Book Review: El Charro

Charro! is a book I normally wouldn’t have read, but it came recommended by a friend of mine Paul Bishop, who loves – and is an expert on – old pulp Westerns. Paul and I co-wrote a book 52 Weeks * 52 Western Novels where we highlighted 52 different Western, all 250 pages or less. Ambitious readers could then read one book a week. Charro! Was one of Paul’s contributions.

The book, while well=written and very fast paced, was a little too violent for my taste. That being said, I’m glad I read it. That’s one of the joys of having well-read friends, they introduce you to books you might have otherwise never tried. Here is Paul’s review of Charro!

Charro! is an excellent novel based on a bad film. Harry Whittington developed his 1969 novelization of Charro! from a story treatment by Frederick Louis Fox. The original treatment contained many violent and sexually related scenes, which the director of the movie deemed too objectionable. Whittington didn’t have any such proclivities, putting all the sex and violence back when he wrote the novelization, making Whittington’s book much better than the film on which it is based.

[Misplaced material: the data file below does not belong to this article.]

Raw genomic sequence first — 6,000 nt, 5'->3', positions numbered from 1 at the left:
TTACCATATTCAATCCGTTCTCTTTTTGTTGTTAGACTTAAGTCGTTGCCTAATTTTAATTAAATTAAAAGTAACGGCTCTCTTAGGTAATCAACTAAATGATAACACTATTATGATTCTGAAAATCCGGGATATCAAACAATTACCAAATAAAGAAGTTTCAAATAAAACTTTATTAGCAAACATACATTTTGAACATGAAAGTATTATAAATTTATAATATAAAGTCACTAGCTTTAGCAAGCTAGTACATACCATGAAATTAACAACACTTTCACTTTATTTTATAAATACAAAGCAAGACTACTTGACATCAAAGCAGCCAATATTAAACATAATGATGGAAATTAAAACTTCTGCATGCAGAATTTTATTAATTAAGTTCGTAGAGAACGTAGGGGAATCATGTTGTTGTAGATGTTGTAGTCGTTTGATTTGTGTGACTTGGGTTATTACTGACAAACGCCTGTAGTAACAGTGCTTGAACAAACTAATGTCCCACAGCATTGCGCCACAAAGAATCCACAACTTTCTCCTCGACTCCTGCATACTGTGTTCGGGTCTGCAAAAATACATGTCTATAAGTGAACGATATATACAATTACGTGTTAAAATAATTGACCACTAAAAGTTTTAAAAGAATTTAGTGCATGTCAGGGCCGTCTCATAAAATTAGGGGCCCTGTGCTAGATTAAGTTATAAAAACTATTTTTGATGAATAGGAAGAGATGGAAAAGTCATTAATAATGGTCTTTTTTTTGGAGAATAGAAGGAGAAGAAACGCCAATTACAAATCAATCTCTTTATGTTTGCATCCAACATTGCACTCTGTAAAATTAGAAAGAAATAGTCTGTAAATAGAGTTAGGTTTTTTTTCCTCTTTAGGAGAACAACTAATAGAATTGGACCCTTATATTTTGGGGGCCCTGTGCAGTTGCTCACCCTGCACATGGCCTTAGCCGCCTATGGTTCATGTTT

A gold-plated Mexican cannon belonging to Emperor Maximilian has been stolen by an outlaw band. The Mexican army, various Mexican thugs and bounty hunter Jess Wade are after the two thousand dollar reward for the return of the cannon. As the story progresses, the outlaws want to ransom the cannon back to the town from where it was stolen. By this time they have trapped Wade into working with them as they use the cannon to terrorize the town into capitulation. Tension and violence soak Whittington’s take on the story, written with the lean muscular prose for which he was renowned.

There wasn’t a genre of novel Harry Whittington couldn’t write. Known as “The King of the Pulps,” he was incredibly prolific—writing over two hundred novels (including seven in a single month). While his first novels were Westerns, he became revered for his later hardboiled and noir fiction. Whittington never phoned in his work, not even when cranking out quick paycheck novelizations. As a result, Charro! rises to the level of his best work.

Charro! isn’t only an outstanding novel—the Gold Medal first edition has an awesome cover by Ron Lesser. Known for his iconic posters for Clint Eastwood films, Lesser has illustrated covers for hundreds of other paperback Westerns, mass market softcovers and movie posters. What makes this particular cover exceptional is the illustration of the dancehall girl on the holster. The first time I saw the cover, I thought the dancehall girl was an aftermarket doodle. But this is Lesser’s gift of artistic genius—it is a detail he gleaned from the novel itself then added as a unique touch. 


Three Horseshoes

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